Tzniut Shaming is Body Shaming Too
21st century Judaism has developed interesting ways to determine the religious status of its female constituents.
“Does she wear pants?”
“Is that a wig or her real hair?”
“Does she cover her knees?”
Our religious classification system has come far from our early days as a mostly homogenous and fledgling tribe. But today, the litmus test for a woman’s true frumkeit remains surface level at best, never making it past the quick check for choker-tight shells and mid-calf length skirts — or, God forbid — a lack thereof. What’s worse, Judaism’s obsession with female modesty pits Jewish women against one another and promulgates a negative culture of body shaming.
The idea behind classic body shaming is simple: At its essence, it involves highlighting and criticizing someone’s physical flaws. The result is a person made to feel self-conscious and ashamed about his or her body.
With tzniut shaming, a similar phenomenon is at play. Jews — mostly women — are judged based on a standard. It isn’t a classic standard of beauty, but rather a standard of religiosity. If the archetypal American bombshell is a size 0 with delicate limbs, the ideal Jewish woman dons a sheitel and a black, A-line skirt. And the longer and darker the skirt, the more religious and closer to God she is.
That’s not to say that the women who choose to represent themselves in such a way are at fault. In any culture, modesty is an important and personal value and no one should be chastised for covering up more.
The problem arises when that model becomes the expectation, the bottom line for all Jewish women. In other words, if she wears this, she is doing something right. Everyone else is wrong and therefore subject for discussion. Tzniut is a multifaceted and highly debated topic. There is no perfect formula for how to dress, though some would like to believe there is. And even if there was, women who dress differently should not be chided for doing so, even if they fall outside the realm of classic tzniut.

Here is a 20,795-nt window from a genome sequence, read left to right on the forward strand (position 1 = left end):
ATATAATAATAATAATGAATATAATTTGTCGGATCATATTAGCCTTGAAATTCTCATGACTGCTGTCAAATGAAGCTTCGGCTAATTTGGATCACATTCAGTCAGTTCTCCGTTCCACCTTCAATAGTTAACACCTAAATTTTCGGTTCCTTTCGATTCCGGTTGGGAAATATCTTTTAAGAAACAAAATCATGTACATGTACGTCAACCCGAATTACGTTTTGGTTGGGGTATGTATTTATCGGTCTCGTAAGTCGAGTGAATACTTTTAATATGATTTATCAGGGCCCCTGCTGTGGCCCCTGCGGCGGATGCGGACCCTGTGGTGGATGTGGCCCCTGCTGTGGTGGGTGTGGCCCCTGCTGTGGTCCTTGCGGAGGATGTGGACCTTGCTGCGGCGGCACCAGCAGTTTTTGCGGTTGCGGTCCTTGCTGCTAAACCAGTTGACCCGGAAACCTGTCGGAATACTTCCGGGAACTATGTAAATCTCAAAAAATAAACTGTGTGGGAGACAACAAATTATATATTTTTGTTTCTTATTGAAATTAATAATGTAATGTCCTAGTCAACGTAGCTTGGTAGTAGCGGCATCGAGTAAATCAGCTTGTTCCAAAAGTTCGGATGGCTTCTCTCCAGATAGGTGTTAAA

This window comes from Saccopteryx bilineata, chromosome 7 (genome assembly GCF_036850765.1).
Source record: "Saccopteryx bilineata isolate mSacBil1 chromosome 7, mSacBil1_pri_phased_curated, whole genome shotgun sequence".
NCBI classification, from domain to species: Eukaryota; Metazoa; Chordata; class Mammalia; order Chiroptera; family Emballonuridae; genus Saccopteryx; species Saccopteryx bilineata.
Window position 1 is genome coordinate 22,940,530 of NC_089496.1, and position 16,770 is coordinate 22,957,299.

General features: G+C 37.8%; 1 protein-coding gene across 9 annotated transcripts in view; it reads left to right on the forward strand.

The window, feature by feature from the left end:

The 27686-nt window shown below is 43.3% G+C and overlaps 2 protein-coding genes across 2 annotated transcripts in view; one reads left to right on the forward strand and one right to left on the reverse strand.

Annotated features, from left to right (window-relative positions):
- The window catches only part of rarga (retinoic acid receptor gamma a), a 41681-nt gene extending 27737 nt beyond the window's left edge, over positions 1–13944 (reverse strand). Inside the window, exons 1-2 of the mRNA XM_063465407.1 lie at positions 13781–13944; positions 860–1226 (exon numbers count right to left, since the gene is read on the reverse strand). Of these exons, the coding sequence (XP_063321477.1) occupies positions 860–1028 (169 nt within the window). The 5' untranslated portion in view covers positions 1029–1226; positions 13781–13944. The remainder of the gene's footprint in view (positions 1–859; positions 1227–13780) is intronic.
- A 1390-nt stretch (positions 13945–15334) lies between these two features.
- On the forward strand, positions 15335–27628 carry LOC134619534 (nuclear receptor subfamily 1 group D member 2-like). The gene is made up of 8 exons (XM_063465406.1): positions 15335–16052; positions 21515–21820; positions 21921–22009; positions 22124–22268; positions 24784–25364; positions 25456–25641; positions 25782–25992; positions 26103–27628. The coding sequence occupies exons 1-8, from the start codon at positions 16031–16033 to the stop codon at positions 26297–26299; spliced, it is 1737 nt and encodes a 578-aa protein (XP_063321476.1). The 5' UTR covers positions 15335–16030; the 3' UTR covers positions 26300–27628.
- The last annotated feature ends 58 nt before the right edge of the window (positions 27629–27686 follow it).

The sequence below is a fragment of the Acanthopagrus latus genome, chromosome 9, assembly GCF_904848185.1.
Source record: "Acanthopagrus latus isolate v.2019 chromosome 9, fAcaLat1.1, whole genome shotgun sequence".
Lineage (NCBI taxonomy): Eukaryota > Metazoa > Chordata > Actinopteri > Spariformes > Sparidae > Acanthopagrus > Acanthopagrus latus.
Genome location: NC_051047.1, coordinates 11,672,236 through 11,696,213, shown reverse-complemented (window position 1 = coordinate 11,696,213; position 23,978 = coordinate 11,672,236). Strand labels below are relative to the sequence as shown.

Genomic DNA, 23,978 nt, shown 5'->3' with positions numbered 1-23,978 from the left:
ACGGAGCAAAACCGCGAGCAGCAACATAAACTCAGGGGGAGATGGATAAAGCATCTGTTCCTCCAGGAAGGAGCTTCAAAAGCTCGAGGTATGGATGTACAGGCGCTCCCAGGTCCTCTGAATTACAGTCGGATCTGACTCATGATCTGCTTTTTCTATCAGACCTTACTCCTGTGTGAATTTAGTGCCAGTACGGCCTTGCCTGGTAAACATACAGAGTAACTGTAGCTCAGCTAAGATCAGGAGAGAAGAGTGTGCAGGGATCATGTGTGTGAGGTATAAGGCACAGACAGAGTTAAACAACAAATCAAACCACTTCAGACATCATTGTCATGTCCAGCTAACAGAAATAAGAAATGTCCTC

Though Jewish law outlines basic standards for dress, it also prohibits the shaming and embarrassing of another Jew. Tzniut-shamers hide behind the impenetrable shield of halakhah, what many seem to view as an all-encompassing rationalizer. The words of the sages are used as artillery; they are an excuse for insensitive and disparaging comments about how to dress.
To be sure, standards of modesty are ever-evolving. Whereas pants and denim used to be widely accepted for women in many Jewish circles, a shift to the right has characterized vast areas of modern Judaism, even within YU’s own bubble of orthodoxy.
The laws governing a Jewish women’s dress are meant to preserve her modesty. Berating women who fall outside of mainstream standards of modesty is more than counterproductive. It is bullying; religious shaming in its purest sense. It typifies the opposite of the values that Judaism seeks to uphold — respect and love for our neighbors.
Now more than ever, a tolerance and love for those that are different from us is crucial. Behind the dresses and wigs, we are all praying to the same God.
Tzniut is complicated. It’s just about as personal as you can get when it comes to halakhah. And in an era that has become increasingly dangerous for women of all religions, we might all do well to shift the conversation away from women’s bodies. To the outside world, we are all a unit, skirt-clad or not.
Photo Caption: Modesty Rules in Meah She’arim